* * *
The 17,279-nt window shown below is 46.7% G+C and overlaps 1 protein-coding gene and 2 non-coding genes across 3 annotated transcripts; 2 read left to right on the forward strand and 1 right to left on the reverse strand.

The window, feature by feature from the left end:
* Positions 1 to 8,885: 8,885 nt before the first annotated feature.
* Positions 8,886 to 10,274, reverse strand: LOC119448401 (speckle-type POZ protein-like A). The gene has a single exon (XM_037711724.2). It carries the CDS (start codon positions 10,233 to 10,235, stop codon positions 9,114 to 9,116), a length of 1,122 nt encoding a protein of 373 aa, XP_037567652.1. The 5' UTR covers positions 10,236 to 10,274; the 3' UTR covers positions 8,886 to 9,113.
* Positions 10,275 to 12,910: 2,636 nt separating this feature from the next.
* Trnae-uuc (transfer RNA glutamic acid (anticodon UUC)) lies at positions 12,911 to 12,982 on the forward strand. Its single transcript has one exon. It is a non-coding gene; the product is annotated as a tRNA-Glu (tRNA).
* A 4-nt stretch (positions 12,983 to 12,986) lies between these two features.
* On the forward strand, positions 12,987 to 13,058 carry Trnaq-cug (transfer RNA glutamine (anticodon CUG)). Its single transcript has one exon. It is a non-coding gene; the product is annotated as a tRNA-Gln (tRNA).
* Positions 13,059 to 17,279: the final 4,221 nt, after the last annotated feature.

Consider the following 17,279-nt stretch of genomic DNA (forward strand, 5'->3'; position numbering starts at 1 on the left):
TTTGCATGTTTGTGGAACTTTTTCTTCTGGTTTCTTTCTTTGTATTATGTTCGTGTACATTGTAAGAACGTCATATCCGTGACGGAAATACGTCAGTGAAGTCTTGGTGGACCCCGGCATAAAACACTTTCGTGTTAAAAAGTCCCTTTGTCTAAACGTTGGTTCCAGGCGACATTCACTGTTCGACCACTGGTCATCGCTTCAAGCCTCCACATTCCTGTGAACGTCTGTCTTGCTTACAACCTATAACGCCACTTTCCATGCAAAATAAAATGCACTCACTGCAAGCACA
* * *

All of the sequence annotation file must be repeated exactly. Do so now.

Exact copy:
The 17,279-nt window shown below is 46.7% G+C and overlaps 1 protein-coding gene and 2 non-coding genes across 3 annotated transcripts; 2 read left to right on the forward strand and 1 right to left on the reverse strand.

The window, feature by feature from the left end:
* Positions 1 to 8,885: 8,885 nt before the first annotated feature.
* Positions 8,886 to 10,274, reverse strand: LOC119448401 (speckle-type POZ protein-like A). The gene has a single exon (XM_037711724.2). It carries the CDS (start codon positions 10,233 to 10,235, stop codon positions 9,114 to 9,116), a length of 1,122 nt encoding a protein of 373 aa, XP_037567652.1. The 5' UTR covers positions 10,236 to 10,274; the 3' UTR covers positions 8,886 to 9,113.
* Positions 10,275 to 12,910: 2,636 nt separating this feature from the next.
* Trnae-uuc (transfer RNA glutamic acid (anticodon UUC)) lies at positions 12,911 to 12,982 on the forward strand. Its single transcript has one exon. It is a non-coding gene; the product is annotated as a tRNA-Glu (tRNA).
* A 4-nt stretch (positions 12,983 to 12,986) lies between these two features.
* On the forward strand, positions 12,987 to 13,058 carry Trnaq-cug (transfer RNA glutamine (anticodon CUG)). Its single transcript has one exon. It is a non-coding gene; the product is annotated as a tRNA-Gln (tRNA).
* Positions 13,059 to 17,279: the final 4,221 nt, after the last annotated feature.

Consider the following 17,279-nt stretch of genomic DNA (forward strand, 5'->3'; position numbering starts at 1 on the left):
TTTGCATGTTTGTGGAACTTTTTCTTCTGGTTTCTTTCTTTGTATTATGTTCGTGTACATTGTAAGAACGTCATATCCGTGACGGAAATACGTCAGTGAAGTCTTGGTGGACCCCGGCATAAAACACTTTCGTGTTAAAAAGTCCCTTTGTCTAAACGTTGGTTCCAGGCGACATTCACTGTTCGACCACTGGTCATCGCTTCAAGCCTCCACATTCCTGTGAACGTCTGTCTTGCTTACAACCTATAACGCCACTTTCCATGCAAAATAAAATGCACTCACTGCAAGCACA